By Brian Czech
Some years down the road—probably decades—we’ll pass the Full and Sustainable Employment Act, calling for a steady state economy in the USA. This is our vision at CASSE. When that day comes, scholars and commentators will construct a timeline demarcating the major steps along the way. On that timeline, August 28, 2018 will be duly noted. This was the day when the Measuring Real Income Growth Act, “MRIGA,” was introduced in the U.S. Senate by Chuck Schumer (D-NY) and Martin Heinrich (D-NV).
Even if MRIGA is never enacted, the Senate bill will belong on the timeline. It recognizes one crucial point on the way to a steady state economy: namely, that something is wrong with using GDP as an indicator of success. It represents an American paradigm shift, away from the bankrupt notion that “a rising tide lifts all boats” to the reality that some boats are falling to pieces while others are accruing new decks.
Now it’s true that MRIGA is far from a Full and Sustainable Employment Act. It’s all about a more equitable distribution of wealth, and says nothing about limits to growth. And that is precisely why it will be an early mark on the steady-state timeline, as opposed to the culmination of steady state economics.
Steady state economics centers around the themes of sustainability, distribution of wealth, and allocation of resources. When asked for advice, the steady state economist will prescribe stabilized GDP (for sustainability), an equitable distribution of wealth, and efficient allocation of resources using a variety of approaches. In contrast, conventional economics deals almost entirely with the allocation of resources by prescribing especially the “free market.”
Similarly, American political history has favored the free market. The American Constitution was conducive to the fast track of a capitalist economy. The founding fathers – and certainly subsequent politicians – emphasized economic freedom over issues of fairness and sustainability.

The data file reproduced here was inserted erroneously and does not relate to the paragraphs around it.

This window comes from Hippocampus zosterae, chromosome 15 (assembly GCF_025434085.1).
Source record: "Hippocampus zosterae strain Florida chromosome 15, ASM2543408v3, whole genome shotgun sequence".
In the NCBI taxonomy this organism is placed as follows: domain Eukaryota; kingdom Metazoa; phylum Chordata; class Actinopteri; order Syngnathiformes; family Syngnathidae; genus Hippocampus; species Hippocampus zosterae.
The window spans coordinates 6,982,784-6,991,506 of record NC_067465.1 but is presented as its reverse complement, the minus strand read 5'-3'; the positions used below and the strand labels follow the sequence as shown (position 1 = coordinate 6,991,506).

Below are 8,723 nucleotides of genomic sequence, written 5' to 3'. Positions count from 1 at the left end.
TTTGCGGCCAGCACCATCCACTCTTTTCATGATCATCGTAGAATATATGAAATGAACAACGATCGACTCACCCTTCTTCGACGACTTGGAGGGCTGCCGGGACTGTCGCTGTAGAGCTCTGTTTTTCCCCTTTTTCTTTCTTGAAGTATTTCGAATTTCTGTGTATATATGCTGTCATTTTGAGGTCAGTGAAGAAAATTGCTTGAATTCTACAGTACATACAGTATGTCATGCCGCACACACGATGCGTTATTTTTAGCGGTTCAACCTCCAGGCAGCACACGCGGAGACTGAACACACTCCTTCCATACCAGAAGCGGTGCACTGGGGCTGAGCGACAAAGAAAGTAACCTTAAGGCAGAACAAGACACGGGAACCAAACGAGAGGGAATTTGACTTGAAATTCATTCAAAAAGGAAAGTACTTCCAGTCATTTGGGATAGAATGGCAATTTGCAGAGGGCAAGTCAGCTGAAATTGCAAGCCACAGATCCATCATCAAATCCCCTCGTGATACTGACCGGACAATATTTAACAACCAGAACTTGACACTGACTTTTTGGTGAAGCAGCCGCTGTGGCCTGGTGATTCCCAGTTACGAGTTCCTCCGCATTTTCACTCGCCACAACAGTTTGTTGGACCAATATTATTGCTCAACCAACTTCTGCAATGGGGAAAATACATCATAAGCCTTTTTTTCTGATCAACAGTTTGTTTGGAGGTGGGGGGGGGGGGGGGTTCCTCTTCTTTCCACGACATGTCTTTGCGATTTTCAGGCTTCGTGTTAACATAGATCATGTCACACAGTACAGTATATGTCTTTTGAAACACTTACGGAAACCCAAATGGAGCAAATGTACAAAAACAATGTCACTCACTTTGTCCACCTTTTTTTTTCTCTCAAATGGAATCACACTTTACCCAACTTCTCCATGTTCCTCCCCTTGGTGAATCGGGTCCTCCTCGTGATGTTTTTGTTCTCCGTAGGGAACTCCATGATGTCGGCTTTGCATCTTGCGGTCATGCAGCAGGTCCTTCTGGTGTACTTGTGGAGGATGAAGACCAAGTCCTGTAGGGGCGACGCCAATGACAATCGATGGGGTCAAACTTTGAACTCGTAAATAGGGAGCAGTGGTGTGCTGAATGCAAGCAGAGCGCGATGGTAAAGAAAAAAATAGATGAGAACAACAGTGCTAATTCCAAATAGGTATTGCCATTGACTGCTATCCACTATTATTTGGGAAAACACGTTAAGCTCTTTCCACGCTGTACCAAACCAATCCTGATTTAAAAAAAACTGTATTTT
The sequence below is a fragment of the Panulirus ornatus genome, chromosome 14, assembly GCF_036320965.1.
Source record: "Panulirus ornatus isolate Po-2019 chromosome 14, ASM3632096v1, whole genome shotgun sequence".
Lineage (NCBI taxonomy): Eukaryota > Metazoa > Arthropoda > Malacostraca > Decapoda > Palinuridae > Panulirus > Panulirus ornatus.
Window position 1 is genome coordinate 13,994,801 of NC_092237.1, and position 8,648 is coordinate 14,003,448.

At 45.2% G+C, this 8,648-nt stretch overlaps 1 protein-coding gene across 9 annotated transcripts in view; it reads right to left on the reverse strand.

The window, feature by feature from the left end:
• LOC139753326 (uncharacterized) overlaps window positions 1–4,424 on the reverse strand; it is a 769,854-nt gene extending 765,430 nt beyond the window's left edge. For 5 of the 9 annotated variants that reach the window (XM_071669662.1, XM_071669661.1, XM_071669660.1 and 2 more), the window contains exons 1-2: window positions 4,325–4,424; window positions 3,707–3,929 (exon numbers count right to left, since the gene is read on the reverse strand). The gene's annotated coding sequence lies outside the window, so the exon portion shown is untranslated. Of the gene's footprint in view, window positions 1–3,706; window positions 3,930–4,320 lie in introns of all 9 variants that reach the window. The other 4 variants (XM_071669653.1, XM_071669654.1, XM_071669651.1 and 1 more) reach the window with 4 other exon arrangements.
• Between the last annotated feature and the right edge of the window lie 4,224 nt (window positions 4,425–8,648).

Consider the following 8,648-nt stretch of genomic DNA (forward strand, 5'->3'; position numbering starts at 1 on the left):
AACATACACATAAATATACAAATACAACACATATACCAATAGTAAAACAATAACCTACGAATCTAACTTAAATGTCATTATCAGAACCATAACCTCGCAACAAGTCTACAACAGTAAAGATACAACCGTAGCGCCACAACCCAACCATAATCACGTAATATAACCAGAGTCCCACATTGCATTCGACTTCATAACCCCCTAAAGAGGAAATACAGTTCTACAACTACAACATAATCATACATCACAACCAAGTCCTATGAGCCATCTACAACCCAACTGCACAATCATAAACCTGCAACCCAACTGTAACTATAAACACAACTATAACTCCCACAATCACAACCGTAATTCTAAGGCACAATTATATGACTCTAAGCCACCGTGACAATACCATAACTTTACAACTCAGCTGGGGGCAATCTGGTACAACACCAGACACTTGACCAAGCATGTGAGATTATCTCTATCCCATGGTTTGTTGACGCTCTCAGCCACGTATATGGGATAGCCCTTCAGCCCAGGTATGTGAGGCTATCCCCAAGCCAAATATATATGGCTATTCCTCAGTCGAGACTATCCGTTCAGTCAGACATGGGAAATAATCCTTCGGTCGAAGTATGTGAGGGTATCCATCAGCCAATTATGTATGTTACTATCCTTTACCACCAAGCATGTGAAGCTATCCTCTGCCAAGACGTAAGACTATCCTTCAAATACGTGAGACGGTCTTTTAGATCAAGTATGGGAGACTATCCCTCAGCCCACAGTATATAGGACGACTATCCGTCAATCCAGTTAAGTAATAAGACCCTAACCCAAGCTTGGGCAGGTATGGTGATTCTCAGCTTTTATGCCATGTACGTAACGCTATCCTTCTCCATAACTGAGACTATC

As we start bumping up against limits to growth in the 21st century, some cold hard facts reveal themselves. One is the accelerating pace of environmental deterioration. Another is that a rising tide no longer lifts all boats. When it takes drastic measures to grow the economy – including the revocation of longstanding environmental protections – the benefits accrue to fewer individuals, such as oil and chemical company executives.
Environmental deterioration is noticed by ecologists and overlooked by most others, while the general inability to get ahead financially is experienced by the vast majority of individuals. Therefore we can expect political action on the distribution of wealth before any action on protecting the environment, much less any steady statesmanship to intentionally limit the size of the economy. And this is precisely what we are seeing in MRIGA: political action on the distribution of wealth, with no heed paid to sustainability (in the current bill at least).
So we suffer no illusions that Schumer and Heinrich are attacking GDP out of a concern for environmental protection or even long-term economic welfare. Even their apparent concern for the current distribution of wealth doesn’t hide the obvious fact that MRIGA is a political response to President Trump’s braggadocio over GDP growth rates. Nevertheless, the mere fact that Schumer and Heinrich focused in on GDP, rather than for example a progressive tax reform, will help us immensely as we raise awareness of the trade-off between GDP growth and environmental protection, economic sustainability, national security, and international stability.